In the prospective parenting classes clearly the group are likely to be mainly young adults (the researcher states that they are making a number of assumptions here) and an alternative name for andragogy is experiential learning. This involves the tutor drawing out various experiences that the group, collectively, have had and using them as a basis for discussion and communal learning. (Donaldson, J. F et al. 2000)

One could reasonably assume that the participants in the group have not had previous direct experience of parenting, but this does not preclude this method of teaching in this circumstance. They certainly will have observed friends, family and others bringing up their children and of course will have their own experiences with their own upbringing which will have formed a number of their opinions, expectations and values. These can usefully be explored and brought out in discussion for the whole group to use as a learning experience. It is likely that a typical group will include participants from different social backgrounds, ethnic groups and classes. This is also a valuable asset which can be exploited for the benefit of all.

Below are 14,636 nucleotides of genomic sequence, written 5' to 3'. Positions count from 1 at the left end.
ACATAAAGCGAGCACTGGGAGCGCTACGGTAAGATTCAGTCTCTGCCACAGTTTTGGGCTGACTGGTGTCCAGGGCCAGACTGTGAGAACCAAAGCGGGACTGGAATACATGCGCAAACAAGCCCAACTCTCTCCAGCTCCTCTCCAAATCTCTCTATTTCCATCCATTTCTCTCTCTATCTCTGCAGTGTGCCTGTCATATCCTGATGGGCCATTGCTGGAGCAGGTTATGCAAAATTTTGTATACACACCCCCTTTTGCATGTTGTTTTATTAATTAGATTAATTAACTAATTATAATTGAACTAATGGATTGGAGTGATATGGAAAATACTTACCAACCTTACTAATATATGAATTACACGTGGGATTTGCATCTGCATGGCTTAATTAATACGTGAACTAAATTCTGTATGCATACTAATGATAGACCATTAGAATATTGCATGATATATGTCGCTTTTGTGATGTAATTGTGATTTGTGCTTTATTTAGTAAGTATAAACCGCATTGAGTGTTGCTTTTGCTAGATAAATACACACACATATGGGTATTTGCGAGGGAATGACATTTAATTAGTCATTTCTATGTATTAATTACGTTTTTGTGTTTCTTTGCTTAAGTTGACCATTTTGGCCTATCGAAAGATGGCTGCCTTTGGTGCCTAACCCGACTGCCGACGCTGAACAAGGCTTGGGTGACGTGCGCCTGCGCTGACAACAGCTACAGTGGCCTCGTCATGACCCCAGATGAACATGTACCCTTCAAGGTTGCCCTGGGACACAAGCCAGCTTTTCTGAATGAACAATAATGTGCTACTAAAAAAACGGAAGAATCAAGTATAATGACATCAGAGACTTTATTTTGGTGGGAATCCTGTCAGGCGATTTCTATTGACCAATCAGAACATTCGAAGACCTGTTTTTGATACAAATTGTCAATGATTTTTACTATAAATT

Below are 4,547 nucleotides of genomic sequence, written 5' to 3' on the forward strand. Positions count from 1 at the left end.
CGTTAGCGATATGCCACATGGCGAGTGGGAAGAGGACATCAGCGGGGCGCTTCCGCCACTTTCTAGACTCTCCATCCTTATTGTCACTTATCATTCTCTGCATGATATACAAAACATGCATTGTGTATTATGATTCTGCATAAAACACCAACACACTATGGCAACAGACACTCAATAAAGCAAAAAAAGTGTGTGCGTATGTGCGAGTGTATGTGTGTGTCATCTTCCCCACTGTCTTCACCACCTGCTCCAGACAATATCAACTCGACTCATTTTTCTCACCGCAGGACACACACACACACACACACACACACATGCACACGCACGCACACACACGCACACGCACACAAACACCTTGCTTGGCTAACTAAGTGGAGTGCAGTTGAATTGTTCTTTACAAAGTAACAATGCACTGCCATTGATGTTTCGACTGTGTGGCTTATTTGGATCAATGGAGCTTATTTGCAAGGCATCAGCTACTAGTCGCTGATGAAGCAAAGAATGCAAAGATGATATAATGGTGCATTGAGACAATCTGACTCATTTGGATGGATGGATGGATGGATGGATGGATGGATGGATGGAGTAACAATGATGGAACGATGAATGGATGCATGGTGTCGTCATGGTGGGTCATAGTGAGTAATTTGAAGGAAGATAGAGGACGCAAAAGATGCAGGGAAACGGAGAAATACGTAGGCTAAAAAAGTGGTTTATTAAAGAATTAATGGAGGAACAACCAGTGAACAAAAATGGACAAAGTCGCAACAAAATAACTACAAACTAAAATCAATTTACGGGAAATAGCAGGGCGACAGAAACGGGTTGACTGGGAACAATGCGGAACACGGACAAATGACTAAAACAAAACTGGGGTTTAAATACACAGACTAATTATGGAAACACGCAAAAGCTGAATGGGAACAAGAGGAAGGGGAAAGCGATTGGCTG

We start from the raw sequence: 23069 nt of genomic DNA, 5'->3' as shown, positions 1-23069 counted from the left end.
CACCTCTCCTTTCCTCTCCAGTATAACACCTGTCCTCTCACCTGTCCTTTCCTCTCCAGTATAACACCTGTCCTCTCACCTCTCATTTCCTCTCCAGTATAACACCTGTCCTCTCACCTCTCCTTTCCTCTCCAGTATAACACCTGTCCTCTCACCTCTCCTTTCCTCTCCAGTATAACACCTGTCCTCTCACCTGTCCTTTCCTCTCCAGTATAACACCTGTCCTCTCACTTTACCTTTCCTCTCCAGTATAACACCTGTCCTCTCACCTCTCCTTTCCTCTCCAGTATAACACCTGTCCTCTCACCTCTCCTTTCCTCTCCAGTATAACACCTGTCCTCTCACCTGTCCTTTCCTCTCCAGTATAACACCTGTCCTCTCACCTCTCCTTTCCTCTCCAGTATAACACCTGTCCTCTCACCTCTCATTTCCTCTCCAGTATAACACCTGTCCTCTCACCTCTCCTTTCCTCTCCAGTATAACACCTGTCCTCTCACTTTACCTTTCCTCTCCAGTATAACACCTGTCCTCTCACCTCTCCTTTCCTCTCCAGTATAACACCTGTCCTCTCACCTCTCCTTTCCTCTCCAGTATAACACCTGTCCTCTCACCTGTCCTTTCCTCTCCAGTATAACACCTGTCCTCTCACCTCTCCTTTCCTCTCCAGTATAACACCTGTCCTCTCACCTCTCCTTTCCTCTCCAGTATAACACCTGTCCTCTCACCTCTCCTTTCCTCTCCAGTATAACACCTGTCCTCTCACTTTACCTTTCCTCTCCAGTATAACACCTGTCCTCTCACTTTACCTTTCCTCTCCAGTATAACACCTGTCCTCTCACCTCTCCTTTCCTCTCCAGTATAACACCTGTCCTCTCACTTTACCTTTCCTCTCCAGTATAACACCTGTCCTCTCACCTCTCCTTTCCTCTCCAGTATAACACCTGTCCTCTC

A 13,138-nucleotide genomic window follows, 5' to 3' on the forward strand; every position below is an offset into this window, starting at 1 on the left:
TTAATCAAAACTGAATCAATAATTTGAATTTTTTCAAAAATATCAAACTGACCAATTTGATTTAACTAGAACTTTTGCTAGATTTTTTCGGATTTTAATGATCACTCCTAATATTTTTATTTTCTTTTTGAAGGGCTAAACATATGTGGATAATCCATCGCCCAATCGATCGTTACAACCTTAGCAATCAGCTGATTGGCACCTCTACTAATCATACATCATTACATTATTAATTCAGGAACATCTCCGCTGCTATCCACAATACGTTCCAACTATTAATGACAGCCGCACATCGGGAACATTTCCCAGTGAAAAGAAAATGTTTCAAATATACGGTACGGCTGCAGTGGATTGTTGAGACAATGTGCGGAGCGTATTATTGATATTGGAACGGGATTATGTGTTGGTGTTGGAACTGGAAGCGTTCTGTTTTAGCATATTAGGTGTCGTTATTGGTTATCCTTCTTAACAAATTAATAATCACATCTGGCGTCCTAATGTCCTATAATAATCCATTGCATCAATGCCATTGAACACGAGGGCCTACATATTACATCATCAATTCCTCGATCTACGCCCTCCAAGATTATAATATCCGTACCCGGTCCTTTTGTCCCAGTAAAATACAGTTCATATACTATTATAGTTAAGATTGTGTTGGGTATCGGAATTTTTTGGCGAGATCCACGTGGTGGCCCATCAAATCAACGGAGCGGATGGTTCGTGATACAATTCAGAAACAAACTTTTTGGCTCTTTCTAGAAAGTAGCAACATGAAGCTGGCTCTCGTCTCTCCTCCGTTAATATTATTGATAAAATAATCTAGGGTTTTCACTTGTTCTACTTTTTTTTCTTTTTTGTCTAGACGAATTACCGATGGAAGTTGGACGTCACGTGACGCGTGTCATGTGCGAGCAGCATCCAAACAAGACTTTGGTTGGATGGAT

Specific examples could be the breast feeding and weaning habits of different ethnic communities and how they differ from what is currently considered to be best practice. Clearly this type of learning is quite different from that which could be used for children (pedagogy) who have very little life experience to draw on. (Johnson-Bailey, J et al 1997)